Classification of Varicose Veins
Refer to the locally agreed protocol for referral of varicose veins and the five classifications:
- Class 1 – thread veins or reticular veins with cosmetic symptoms NOT FUNDED
- Class 2 – varicose veins with no complications NOT FUNDED
- Class 3 – represents varicose veins with skin changes at the ankle with the additional possibility of further complications (bleeding, superficial thrombophlebitis, oedema). Funded
- Class 4 – represents skin changes ascribed to venous disease pigmentation, venous eczema, lipodermatosclerosis. Funded
- Class 5 and 6 – represents severe skin changes and/or active ulceration. Late stage venous disease. Funded subject to full vascular assessment.
Prior approval from the CCG will be required before any treatment proceeds in secondary care.
Refer to Secondary Care provider via RSS using the appropriate Prior Approval Referral Form.
Do not refer for NHS treatment:
Cosmetic varicose veins not associated with any symptoms (Class 1 or 2)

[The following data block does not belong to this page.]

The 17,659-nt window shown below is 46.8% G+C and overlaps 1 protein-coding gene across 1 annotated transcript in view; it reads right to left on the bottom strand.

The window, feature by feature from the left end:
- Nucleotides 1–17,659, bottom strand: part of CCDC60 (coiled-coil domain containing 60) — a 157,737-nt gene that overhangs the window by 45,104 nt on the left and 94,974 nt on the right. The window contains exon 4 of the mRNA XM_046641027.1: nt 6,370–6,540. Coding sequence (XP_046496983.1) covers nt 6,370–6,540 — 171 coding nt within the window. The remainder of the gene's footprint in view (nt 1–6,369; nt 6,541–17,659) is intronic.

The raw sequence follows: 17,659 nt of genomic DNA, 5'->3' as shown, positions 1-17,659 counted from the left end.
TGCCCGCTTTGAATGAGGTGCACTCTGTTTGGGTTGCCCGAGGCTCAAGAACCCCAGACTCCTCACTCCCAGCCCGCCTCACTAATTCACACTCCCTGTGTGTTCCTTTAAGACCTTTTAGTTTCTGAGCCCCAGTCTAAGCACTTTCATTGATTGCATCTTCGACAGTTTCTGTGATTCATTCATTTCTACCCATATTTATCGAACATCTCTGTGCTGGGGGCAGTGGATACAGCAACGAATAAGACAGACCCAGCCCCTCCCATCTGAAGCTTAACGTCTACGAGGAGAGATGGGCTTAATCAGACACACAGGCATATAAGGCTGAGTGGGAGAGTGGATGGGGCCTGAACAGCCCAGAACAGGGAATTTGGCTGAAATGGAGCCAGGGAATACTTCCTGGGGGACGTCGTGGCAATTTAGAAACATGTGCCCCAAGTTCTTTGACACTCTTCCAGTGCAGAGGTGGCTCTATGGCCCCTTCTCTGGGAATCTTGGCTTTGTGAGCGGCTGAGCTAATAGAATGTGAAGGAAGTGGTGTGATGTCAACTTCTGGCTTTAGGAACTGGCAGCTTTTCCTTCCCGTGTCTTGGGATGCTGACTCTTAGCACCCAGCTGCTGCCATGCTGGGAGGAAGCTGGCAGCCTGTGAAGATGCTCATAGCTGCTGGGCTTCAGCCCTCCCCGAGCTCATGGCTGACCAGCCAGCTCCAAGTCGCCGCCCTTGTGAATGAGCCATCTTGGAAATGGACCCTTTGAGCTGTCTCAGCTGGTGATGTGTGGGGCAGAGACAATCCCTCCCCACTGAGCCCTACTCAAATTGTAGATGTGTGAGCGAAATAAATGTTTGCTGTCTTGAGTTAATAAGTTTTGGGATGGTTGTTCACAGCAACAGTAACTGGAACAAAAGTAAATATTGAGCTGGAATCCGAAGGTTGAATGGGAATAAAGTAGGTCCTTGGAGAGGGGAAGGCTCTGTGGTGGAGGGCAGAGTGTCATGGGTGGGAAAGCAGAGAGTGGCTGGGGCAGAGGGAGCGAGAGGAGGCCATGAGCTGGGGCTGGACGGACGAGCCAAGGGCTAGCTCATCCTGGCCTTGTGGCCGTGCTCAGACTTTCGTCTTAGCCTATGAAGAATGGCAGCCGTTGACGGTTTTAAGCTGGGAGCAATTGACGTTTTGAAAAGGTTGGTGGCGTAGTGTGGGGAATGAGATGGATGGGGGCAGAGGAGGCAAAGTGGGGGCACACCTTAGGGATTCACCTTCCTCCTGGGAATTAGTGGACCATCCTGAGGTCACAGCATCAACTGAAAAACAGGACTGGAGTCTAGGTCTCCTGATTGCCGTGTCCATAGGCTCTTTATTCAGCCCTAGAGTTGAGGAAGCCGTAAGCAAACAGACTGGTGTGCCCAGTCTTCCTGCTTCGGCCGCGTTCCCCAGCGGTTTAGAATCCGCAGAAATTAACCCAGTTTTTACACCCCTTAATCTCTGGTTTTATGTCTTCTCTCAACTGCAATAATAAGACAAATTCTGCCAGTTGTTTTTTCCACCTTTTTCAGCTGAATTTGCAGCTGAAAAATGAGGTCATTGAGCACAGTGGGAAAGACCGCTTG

Refer to a vascular service any of the following (Class 3 to 6) :
- Lower‑limb skin changes, such as pigmentation or eczema, thought to be caused by chronic venous insufficiency.
- Superficial vein thrombophlebitis (characterised by the appearance of hard, painful veins) and suspected venous incompetence.
- Venous leg ulcer (a break in the skin below the knee that has not healed within 2 weeks).
- Healed venous leg ulcer.
Bleeding varicose veins to a vascular service / A&E.
Do not offer compression hosiery to treat varicose veins unless interventional treatment is unsuitable.
|Classification of compression hosiery|
|Class||Pressures||Support||Indications for use|
|I||14-17 mmHg||Light||Varicose veins
|II||18-24 mmHg||Medium||Severe varicose veins
Prevention of ulcer recurrence
|III||25-35 mmHg||Strong||Severe varicose veins
Prevention of ulcer Recurrence
Chronic venous insufficiency
Compression hosiery exerts a resting pressure. The daily build-up of pressure is controlled by the limited ability of the hosiery to stretch, so incompetent venous valves are approximated, venous return is accelerated, the fibrinolytic activity of the venous wall is increased and the risk of thrombosis reduced.
Limited evidence from a systematic review of randomized controlled trials indicates that wearing compression stockings reduces symptoms of varicose veins in men and non-pregnant women. Compression stockings which exert an ankle pressure of 10–20 mmHg seem to be as effective as stockings which exert an ankle pressure greater than 20 mmHg.
Therefore, for most people, class 1 light compression stockings (14–17 mmHg) or class 2 medium compression stockings (18–24 mmHg) will be suitable.